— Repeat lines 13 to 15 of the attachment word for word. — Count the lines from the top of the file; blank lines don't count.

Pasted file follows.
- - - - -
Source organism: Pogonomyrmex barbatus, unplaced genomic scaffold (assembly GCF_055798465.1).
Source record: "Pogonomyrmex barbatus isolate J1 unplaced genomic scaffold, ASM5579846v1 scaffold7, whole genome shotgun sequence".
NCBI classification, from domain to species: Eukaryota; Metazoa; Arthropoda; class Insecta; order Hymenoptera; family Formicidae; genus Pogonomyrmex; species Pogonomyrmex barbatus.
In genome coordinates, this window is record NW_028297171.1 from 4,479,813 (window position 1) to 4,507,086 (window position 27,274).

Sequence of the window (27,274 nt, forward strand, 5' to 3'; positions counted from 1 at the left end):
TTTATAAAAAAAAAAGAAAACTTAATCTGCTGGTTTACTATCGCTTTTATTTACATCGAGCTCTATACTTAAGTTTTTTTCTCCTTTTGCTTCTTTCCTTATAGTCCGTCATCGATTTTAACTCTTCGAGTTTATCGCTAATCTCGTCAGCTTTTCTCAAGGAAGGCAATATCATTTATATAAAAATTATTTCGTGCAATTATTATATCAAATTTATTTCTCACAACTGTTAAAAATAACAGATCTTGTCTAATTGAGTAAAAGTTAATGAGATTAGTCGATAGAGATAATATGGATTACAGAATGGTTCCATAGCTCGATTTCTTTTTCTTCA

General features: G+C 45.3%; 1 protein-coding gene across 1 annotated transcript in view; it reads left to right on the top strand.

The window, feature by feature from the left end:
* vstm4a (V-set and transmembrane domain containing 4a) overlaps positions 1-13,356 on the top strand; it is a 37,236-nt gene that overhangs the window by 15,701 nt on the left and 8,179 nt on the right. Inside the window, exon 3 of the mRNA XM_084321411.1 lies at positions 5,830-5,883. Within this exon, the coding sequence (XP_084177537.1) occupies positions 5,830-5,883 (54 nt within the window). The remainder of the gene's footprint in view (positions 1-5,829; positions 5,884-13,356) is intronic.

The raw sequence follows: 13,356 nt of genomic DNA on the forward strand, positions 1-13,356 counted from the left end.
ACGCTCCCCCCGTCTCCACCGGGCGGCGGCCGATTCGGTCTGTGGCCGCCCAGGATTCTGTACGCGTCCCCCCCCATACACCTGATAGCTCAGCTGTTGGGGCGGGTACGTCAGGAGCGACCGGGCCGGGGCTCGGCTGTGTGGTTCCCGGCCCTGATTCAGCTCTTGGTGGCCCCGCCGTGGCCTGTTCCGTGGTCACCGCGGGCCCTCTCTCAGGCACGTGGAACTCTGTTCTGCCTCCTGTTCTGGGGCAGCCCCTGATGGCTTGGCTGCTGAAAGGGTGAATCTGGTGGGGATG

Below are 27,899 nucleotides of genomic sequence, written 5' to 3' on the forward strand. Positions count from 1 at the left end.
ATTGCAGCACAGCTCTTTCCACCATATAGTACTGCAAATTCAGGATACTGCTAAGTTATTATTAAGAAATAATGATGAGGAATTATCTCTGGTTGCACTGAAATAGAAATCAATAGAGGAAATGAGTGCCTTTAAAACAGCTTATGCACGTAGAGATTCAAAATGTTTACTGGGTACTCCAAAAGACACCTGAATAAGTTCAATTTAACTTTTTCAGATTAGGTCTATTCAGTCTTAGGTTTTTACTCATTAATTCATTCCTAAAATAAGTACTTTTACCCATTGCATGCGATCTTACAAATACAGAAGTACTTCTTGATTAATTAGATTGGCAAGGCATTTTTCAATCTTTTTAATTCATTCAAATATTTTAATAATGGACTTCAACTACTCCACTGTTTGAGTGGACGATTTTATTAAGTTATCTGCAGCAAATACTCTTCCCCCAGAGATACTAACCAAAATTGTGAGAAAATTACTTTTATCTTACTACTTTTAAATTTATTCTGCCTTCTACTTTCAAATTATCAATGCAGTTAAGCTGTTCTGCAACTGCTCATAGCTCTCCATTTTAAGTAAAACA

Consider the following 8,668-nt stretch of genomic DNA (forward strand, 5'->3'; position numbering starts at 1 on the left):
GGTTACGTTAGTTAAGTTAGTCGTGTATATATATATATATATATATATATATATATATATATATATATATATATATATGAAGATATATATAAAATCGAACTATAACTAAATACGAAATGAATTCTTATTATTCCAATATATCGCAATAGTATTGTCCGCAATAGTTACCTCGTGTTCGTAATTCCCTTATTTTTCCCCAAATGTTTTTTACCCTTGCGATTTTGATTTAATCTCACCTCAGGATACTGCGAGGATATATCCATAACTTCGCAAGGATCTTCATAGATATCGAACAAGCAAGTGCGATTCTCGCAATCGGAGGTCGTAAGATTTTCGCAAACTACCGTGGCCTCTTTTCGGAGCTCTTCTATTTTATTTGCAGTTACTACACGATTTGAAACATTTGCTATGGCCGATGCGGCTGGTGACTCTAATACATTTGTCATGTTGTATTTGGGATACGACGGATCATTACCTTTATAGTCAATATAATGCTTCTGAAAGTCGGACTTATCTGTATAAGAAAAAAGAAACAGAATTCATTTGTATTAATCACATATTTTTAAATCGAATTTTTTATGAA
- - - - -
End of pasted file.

ATTGCAGCACAGCTCTTTCCACCATATAGTACTGCAAATTCAGGATACTGCTAAGTTATTATTAAGAAATAATGATGAGGAATTATCTCTGGTTGCACTGAAATAGAAATCAATAGAGGAAATGAGTGCCTTTAAAACAGCTTATGCACGTAGAGATTCAAAATGTTTACTGGGTACTCCAAAAGACACCTGAATAAGTTCAATTTAACTTTTTCAGATTAGGTCTATTCAGTCTTAGGTTTTTACTCATTAATTCATTCCTAAAATAAGTACTTTTACCCATTGCATGCGATCTTACAAATACAGAAGTACTTCTTGATTAATTAGATTGGCAAGGCATTTTTCAATCTTTTTAATTCATTCAAATATTTTAATAATGGACTTCAACTACTCCACTGTTTGAGTGGACGATTTTATTAAGTTATCTGCAGCAAATACTCTTCCCCCAGAGATACTAACCAAAATTGTGAGAAAATTACTTTTATCTTACTACTTTTAAATTTATTCTGCCTTCTACTTTCAAATTATCAATGCAGTTAAGCTGTTCTGCAACTGCTCATAGCTCTCCATTTTAAGTAAAACA

Consider the following 8,668-nt stretch of genomic DNA (forward strand, 5'->3'; position numbering starts at 1 on the left):
GGTTACGTTAGTTAAGTTAGTCGTGTATATATATATATATATATATATATATATATATATATATATATATATATATATGAAGATATATATAAAATCGAACTATAACTAAATACGAAATGAATTCTTATTATTCCAATATATCGCAATAGTATTGTCCGCAATAGTTACCTCGTGTTCGTAATTCCCTTATTTTTCCCCAAATGTTTTTTACCCTTGCGATTTTGATTTAATCTCACCTCAGGATACTGCGAGGATATATCCATAACTTCGCAAGGATCTTCATAGATATCGAACAAGCAAGTGCGATTCTCGCAATCGGAGGTCGTAAGATTTTCGCAAACTACCGTGGCCTCTTTTCGGAGCTCTTCTATTTTATTTGCAGTTACTACACGATTTGAAACATTTGCTATGGCCGATGCGGCTGGTGACTCTAATACATTTGTCATGTTGTATTTGGGATACGACGGATCATTACCTTTATAGTCAATATAATGCTTCTGAAAGTCGGACTTATCTGTATAAGAAAAAAGAAACAGAATTCATTTGTATTAATCACATATTTTTAAATCGAATTTTTTATGAA